I do appreciate all of ya'll who have supported me on this. Some of the folk on here have a very narrow mind. I ain't no complicated man, just a real country fellow who grew up on a tobacco farm, and actualy plowed with a mule when i was a little fellow. Heck, I didn't even no how to turn a computer on till 3 years ago. But like I've stated before, I can pick a mandolin, banjo, and guitar, and have been doing so for 39+ years. And I truly love Bluegrass music. To me there is no purer sounds than that on earth. Thanks again to the ones that see where I'm coming from, and to those that don't, well I just fell sad for ya'll.

John Zimm
Feb-11-2004, 9:30am
I do appreciate all of ya'll who have supported me on this. Some of the folk on here have a very narrow mind. I ain't no complicated man, just a real country fellow who grew up on a tobacco farm, and actualy plowed with a mule when i was a little fellow. Heck, I didn't even no how to turn a computer on till 3 years ago. But like I've stated before, I can pick a mandolin, banjo, and guitar, and have been doing so for 39+ years. And I truly love Bluegrass music. To me there is no purer sounds than that on earth. Thanks again to the ones that see where I'm coming from, and to those that don't, well I just fell sad for ya'll.
I'm with you Creekwater. And while my endorsement may not be worth as much as the fine builders and pickers here, neither do I have the same fashion committments. Like I said, my MK sounded better to my ear than any of the Gibsons I played while shopping around for a new mando. And it really doesn't matter what it will sound like in 80 years because I will be long dead at that point, but being that my MK sounds better now than when I bought it, I have confidence that it will sound great for my great-grand niece or nephew who inherits it one day. Why pay so much for a flowerpot? That's just silly, but then again I was raised to be frugal.


Feb-11-2004, 10:16am
lets do a simple test; number of recording professionals and national and regional touring pro's who play or record with a "quality" mandolin such as gibson = thousands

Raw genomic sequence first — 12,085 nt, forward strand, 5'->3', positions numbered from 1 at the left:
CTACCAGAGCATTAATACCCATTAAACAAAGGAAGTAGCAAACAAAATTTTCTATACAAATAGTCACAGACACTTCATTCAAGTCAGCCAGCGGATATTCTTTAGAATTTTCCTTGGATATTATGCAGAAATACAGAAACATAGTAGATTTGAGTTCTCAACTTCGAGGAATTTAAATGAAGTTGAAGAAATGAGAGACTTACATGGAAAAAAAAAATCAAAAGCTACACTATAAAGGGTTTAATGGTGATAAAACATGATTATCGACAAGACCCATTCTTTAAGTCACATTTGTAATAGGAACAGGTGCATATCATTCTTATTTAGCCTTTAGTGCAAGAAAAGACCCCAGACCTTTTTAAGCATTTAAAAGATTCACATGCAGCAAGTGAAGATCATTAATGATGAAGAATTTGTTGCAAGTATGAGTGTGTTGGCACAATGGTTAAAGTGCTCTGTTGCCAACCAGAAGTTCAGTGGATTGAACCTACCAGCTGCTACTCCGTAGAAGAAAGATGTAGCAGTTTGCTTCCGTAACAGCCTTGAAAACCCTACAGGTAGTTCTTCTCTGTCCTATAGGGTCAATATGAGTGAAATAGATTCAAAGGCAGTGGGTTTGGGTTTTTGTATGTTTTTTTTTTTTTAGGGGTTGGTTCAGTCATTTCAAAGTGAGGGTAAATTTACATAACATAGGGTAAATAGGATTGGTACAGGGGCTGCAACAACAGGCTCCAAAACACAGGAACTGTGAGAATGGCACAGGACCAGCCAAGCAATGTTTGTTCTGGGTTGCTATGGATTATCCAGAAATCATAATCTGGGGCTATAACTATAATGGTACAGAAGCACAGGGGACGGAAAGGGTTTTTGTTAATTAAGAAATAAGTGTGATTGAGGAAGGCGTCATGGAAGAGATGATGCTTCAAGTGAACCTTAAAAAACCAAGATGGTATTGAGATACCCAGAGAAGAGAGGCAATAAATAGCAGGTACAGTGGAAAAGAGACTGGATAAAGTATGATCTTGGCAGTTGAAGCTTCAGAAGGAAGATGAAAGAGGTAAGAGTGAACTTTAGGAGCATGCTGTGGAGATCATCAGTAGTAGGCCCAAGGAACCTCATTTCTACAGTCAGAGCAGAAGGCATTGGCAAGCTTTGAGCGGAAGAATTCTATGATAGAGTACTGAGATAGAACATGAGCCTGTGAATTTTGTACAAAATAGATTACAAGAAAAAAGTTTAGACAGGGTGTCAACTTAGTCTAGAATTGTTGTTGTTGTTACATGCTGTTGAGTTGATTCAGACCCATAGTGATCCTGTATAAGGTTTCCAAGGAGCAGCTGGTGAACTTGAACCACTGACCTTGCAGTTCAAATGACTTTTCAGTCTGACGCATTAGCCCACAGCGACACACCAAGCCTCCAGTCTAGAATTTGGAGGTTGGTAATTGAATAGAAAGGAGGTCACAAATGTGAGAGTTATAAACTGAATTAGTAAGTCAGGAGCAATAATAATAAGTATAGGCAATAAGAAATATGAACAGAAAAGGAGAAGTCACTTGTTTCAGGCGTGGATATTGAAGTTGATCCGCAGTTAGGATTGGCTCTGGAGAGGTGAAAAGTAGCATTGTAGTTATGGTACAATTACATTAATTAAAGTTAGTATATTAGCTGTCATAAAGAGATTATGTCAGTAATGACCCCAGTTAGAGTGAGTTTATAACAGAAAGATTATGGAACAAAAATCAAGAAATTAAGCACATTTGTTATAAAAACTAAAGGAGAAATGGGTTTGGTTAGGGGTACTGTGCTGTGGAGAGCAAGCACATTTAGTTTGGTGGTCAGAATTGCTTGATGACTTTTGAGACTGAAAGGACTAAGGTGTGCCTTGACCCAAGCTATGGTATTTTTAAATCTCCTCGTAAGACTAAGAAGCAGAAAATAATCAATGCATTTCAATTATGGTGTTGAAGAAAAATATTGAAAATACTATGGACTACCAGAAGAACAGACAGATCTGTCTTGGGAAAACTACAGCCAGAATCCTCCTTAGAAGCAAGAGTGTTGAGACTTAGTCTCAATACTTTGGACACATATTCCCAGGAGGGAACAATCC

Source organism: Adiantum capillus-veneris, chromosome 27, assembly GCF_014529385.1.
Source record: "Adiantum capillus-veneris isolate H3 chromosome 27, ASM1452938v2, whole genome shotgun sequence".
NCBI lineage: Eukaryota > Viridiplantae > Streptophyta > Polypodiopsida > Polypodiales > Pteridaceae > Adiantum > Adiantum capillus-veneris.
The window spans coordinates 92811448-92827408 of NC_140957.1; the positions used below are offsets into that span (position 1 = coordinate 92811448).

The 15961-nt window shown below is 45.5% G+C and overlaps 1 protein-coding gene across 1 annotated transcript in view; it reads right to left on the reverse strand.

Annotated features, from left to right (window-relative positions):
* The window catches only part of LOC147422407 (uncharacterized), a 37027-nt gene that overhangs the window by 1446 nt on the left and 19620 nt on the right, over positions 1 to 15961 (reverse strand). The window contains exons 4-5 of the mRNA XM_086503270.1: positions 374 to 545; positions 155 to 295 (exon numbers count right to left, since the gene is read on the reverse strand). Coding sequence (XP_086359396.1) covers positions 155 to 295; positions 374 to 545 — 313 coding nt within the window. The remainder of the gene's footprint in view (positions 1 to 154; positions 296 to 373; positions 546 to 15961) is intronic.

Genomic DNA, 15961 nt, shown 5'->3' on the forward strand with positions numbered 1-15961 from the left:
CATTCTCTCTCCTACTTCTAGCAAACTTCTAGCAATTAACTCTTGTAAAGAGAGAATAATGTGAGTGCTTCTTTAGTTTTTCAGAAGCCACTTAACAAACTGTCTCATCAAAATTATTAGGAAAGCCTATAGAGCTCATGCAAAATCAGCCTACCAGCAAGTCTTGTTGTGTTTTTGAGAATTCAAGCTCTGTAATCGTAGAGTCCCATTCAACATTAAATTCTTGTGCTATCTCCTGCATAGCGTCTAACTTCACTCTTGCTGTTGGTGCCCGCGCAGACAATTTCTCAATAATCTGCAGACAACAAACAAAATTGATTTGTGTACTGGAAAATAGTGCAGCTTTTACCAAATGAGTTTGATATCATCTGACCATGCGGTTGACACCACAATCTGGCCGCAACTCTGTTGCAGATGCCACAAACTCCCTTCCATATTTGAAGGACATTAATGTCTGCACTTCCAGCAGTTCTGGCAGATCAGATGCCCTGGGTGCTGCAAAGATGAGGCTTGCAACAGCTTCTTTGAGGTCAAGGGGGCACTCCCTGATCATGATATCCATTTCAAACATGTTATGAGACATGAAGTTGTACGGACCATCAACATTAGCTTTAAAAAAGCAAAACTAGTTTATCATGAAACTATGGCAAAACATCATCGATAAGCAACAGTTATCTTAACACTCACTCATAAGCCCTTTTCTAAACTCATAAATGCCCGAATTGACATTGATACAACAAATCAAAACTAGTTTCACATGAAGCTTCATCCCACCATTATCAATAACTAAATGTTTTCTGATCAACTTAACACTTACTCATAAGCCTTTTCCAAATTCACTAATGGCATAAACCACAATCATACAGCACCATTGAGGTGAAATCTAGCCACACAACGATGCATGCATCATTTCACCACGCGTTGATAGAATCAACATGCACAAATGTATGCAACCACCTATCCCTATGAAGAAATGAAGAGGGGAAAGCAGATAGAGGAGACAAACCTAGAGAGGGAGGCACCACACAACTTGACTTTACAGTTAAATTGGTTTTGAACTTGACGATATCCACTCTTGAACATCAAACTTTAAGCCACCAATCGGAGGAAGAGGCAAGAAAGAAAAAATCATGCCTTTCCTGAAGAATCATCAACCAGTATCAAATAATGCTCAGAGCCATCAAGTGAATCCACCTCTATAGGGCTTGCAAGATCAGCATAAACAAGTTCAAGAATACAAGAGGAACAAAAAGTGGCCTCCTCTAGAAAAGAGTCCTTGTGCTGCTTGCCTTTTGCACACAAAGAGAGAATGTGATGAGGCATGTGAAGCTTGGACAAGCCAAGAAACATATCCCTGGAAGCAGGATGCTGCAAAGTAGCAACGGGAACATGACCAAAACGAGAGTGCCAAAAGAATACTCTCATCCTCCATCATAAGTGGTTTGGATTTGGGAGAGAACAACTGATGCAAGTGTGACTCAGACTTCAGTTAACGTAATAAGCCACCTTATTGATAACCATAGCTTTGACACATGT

number of recording professionals and national or regional touring pro's who play or record with a MK = 0

John Zimm
Feb-11-2004, 12:11pm
lets do a simple test; number of recording professionals and national and regional touring pro's who play or record with a "quality" mandolin such as gibson = thousands
number of recording professionals and national or regional touring pro's who play or record with a MK = 0
All this demonstrates is fashion.


Feb-11-2004, 12:44pm
I would feel the need to justify the cost of some of the high end mandolins, since I know about things like unemployment and working 2 jobs to make ends meet. I play a Mid Missouri because it is what I could afford. I also have a nice Samick which I have set up and have made a new bridge for.

I have had favorable comments on my playing. That means a lot to me.

If I had a couple of grand of disposable income I would buy the A9 or possibly the Absoroka that I admired recently. I don't need to explain why I play what I have and neither do those who can afford the price.

Charlie Derrington's post show class. Not Creekwater's several.

John Zimm
Feb-11-2004, 2:06pm
My apologies for stirring up trouble on this board. From here on out, my Gibson opinions are going to be kept to myself.

I play a Mid Missouri ...
I have wanted for some time a Mid Missouri octave mandola. I played one a few months ago and really enjoyed the tone. Those Absorakas are beautiful too.

(How's that for changing the subject?) http://www.mandolincafe.net/iB_html/non-cgi/emoticons/smile.gif


Feb-11-2004, 4:03pm
MK, MM are good entry level instruments, lots better than the harmony i started on in '72. and better than the pretty ibanez's i've owned. they can make you happy a long time. regarding the higher end, that's a personal decision based on numerous factors, but the high end does exist, it can cost lots to get in to it, and gibson makes them too......